The Dominion Post

Finally, an end to the lies

- Henry Cooke

After years of shameful inaction a New Zealand government has finally moved to remove abortion from the Crimes Act. But the path through Parliament is not yet completely clear, and the conservati­ve counter-reaction will be very loud.

The fact that New Zealand had more restrictiv­e abortion laws than places such as the United States has long been somewhat obscured from view, with politician­s happy to simply gesture towards the mental health loophole when asked about the issue.

This is not good enough. The loophole – where a pregnant person is forced to tell two doctors that having a child would damage their mental health – is abhorrent, practicall­y and morally.

You shouldn’t have to lie to receive a medical procedure while worrying about the possibilit­y of criminal prosecutio­n, and the rigours of the two-doctor approval process mean pregnant people in out of the way areas often have to make several trips to see different doctors. It also doesn’t always work for people: 2500 people have had abortion requests denied in the past decade.

Politician­s across the spectrum have put this issue in the ‘‘too-hard’’ basket since the absurdity of the current law was passed in 1977. This isn’t even because the issue divides Kiwis – many don’t know that abortion is still a crime and polls indicate a super-majority want the law changed.

Yesterday, after a lot of wrangling, Justice Minister Andrew Little revealed the changes.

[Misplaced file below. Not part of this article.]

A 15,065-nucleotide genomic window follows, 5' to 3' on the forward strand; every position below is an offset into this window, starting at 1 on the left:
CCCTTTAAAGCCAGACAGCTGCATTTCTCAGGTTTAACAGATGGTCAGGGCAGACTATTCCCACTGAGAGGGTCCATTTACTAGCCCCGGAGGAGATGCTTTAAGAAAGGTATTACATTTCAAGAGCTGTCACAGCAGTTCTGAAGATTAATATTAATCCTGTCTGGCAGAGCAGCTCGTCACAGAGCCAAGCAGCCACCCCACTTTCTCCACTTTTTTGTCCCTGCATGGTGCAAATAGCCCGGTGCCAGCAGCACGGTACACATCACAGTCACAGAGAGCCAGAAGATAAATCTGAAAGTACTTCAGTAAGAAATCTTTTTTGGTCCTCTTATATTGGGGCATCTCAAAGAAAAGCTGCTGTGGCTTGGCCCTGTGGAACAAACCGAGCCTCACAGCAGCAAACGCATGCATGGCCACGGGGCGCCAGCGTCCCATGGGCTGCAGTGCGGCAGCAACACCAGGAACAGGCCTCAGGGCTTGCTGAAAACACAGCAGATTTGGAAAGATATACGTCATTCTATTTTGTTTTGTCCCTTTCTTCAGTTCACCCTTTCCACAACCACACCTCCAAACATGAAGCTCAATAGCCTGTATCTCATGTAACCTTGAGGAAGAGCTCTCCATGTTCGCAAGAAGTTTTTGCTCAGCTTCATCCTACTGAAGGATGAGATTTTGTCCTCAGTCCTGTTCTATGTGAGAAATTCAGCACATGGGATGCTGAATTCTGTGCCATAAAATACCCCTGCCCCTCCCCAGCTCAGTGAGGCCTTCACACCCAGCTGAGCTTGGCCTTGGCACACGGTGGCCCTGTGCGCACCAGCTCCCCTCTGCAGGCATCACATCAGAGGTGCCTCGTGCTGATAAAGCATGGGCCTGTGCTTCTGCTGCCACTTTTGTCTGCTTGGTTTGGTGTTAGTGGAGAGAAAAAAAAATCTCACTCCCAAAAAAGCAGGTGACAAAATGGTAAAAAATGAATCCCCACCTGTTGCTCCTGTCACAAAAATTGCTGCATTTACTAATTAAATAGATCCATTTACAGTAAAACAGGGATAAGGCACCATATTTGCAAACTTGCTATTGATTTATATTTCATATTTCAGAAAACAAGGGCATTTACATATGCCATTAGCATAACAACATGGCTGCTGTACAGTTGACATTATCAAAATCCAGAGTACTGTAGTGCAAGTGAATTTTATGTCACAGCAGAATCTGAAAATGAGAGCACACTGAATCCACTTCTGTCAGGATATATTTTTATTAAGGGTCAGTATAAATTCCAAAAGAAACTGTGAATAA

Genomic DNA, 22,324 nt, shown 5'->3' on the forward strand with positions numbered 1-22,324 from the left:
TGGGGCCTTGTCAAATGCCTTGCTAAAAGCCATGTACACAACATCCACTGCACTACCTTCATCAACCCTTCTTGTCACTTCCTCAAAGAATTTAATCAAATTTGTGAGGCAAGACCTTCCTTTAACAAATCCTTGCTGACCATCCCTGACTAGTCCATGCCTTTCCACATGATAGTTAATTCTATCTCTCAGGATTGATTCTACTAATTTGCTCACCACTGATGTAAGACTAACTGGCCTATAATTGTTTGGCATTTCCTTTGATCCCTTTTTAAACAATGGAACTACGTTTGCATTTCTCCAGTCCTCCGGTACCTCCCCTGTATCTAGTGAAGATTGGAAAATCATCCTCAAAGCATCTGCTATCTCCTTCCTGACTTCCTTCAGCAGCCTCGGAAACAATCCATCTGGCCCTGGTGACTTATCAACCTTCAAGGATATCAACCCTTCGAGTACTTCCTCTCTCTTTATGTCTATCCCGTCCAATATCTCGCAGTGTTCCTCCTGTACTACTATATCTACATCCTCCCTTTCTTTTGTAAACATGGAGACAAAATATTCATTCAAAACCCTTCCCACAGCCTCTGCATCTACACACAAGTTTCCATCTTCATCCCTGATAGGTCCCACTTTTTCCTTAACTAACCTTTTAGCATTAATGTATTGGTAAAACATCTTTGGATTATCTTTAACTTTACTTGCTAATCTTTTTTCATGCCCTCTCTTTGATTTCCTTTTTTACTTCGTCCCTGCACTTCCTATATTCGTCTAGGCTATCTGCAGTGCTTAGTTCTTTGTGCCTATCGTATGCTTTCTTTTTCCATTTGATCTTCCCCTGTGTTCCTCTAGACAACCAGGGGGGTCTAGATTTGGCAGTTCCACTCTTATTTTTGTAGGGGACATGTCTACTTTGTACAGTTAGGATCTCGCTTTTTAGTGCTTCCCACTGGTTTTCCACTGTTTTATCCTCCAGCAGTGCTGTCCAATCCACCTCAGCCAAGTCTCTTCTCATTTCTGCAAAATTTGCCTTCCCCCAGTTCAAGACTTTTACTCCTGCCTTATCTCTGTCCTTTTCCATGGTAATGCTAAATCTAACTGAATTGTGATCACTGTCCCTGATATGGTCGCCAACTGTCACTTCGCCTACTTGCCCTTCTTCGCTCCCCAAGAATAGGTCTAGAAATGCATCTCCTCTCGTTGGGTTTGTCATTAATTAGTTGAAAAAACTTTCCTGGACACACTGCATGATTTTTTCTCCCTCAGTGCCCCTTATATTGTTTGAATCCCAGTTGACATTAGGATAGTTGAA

He has decided to go with a slightly more conservati­ve version of the middle option presented by the Law Commission, likely because of pressure from NZ First.

A test will still be required for abortions after 20 weeks. A tiny sliver of abortions are performed after 20 weeks, when they usually happen for medical reasons.

This is not the full liberalisa­tion activists have been pushing for, but it will still be the biggest change to abortion law since 1977. Crucially, pregnant people will be able to self-refer to providers with no awkward doctor visits needed.

Other changes mean the Government will be able to regulate safe-spaces around clinics, which could stop protests happening right outside them.

The bill remains a conscience issue for Labour and National, meaning its actual path through Parliament is not guaranteed. A handful of Labour MPs with strong religious objections are likely to vote against it or abstain.

NZ First votes at this point are not certain. Little will be looking to make up those votes with National MPs, several of whom are strongly prochoice. He’s been working with former justice minister Amy Adams on the matter, and she will likely bring her fellow liberals such as Chris Bishop, Judith Collins and Nikki Kaye.

Simon Bridges’ vote will be interestin­g. Bridges is quite conservati­ve socially – he voted against the legalisati­on of same-sex marriage – but he is also now the leader of a party that wants to win over the majority of New Zealanders.

Little has clearly been watching what has happened to David Seymour’s euthanasia bill and has sought to follow a different path.

Instead of chucking the bill to the justice select committee – which held up the euthanasia bill for 16 months but didn’t really change anything – a special, more time-limited select committee will be set up to consider these reforms.

None of this means this law won’t have a massive fight ahead of it. But at this point it is on surer footing than Seymour’s euthanasia bill.

You shouldn’t have to lie to receive a medical procedure while worrying about the possibilit­y of criminal prosecutio­n.

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